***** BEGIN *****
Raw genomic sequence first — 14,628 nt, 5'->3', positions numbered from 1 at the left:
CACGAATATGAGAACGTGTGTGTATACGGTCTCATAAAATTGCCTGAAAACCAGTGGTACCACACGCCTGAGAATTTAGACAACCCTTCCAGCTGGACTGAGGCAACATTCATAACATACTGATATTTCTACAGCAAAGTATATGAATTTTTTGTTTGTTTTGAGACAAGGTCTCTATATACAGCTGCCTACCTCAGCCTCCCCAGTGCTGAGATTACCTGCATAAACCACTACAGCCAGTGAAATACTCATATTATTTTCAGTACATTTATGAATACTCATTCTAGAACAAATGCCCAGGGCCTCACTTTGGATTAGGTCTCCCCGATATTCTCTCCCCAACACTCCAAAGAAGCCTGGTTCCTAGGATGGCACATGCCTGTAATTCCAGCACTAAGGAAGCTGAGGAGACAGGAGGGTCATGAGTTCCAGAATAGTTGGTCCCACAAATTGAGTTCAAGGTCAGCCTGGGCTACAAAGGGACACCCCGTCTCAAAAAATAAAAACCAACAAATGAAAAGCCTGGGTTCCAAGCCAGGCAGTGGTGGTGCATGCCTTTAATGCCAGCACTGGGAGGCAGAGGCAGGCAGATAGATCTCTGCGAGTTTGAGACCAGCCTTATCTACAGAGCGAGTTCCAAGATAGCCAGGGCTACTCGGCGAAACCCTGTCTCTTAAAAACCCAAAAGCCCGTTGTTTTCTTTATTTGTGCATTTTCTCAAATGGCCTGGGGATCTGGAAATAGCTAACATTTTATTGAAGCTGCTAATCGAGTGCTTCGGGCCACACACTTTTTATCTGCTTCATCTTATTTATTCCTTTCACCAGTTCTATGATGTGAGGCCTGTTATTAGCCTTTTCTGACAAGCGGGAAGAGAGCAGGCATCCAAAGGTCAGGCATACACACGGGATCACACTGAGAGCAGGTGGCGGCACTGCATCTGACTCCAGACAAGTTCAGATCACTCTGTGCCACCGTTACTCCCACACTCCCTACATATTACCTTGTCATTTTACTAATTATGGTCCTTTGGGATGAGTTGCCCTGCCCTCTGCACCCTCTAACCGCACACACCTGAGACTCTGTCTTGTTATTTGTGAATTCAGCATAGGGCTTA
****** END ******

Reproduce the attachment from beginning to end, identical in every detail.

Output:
Raw genomic sequence first — 14,628 nt, 5'->3', positions numbered from 1 at the left:
CACGAATATGAGAACGTGTGTGTATACGGTCTCATAAAATTGCCTGAAAACCAGTGGTACCACACGCCTGAGAATTTAGACAACCCTTCCAGCTGGACTGAGGCAACATTCATAACATACTGATATTTCTACAGCAAAGTATATGAATTTTTTGTTTGTTTTGAGACAAGGTCTCTATATACAGCTGCCTACCTCAGCCTCCCCAGTGCTGAGATTACCTGCATAAACCACTACAGCCAGTGAAATACTCATATTATTTTCAGTACATTTATGAATACTCATTCTAGAACAAATGCCCAGGGCCTCACTTTGGATTAGGTCTCCCCGATATTCTCTCCCCAACACTCCAAAGAAGCCTGGTTCCTAGGATGGCACATGCCTGTAATTCCAGCACTAAGGAAGCTGAGGAGACAGGAGGGTCATGAGTTCCAGAATAGTTGGTCCCACAAATTGAGTTCAAGGTCAGCCTGGGCTACAAAGGGACACCCCGTCTCAAAAAATAAAAACCAACAAATGAAAAGCCTGGGTTCCAAGCCAGGCAGTGGTGGTGCATGCCTTTAATGCCAGCACTGGGAGGCAGAGGCAGGCAGATAGATCTCTGCGAGTTTGAGACCAGCCTTATCTACAGAGCGAGTTCCAAGATAGCCAGGGCTACTCGGCGAAACCCTGTCTCTTAAAAACCCAAAAGCCCGTTGTTTTCTTTATTTGTGCATTTTCTCAAATGGCCTGGGGATCTGGAAATAGCTAACATTTTATTGAAGCTGCTAATCGAGTGCTTCGGGCCACACACTTTTTATCTGCTTCATCTTATTTATTCCTTTCACCAGTTCTATGATGTGAGGCCTGTTATTAGCCTTTTCTGACAAGCGGGAAGAGAGCAGGCATCCAAAGGTCAGGCATACACACGGGATCACACTGAGAGCAGGTGGCGGCACTGCATCTGACTCCAGACAAGTTCAGATCACTCTGTGCCACCGTTACTCCCACACTCCCTACATATTACCTTGTCATTTTACTAATTATGGTCCTTTGGGATGAGTTGCCCTGCCCTCTGCACCCTCTAACCGCACACACCTGAGACTCTGTCTTGTTATTTGTGAATTCAGCATAGGGCTTA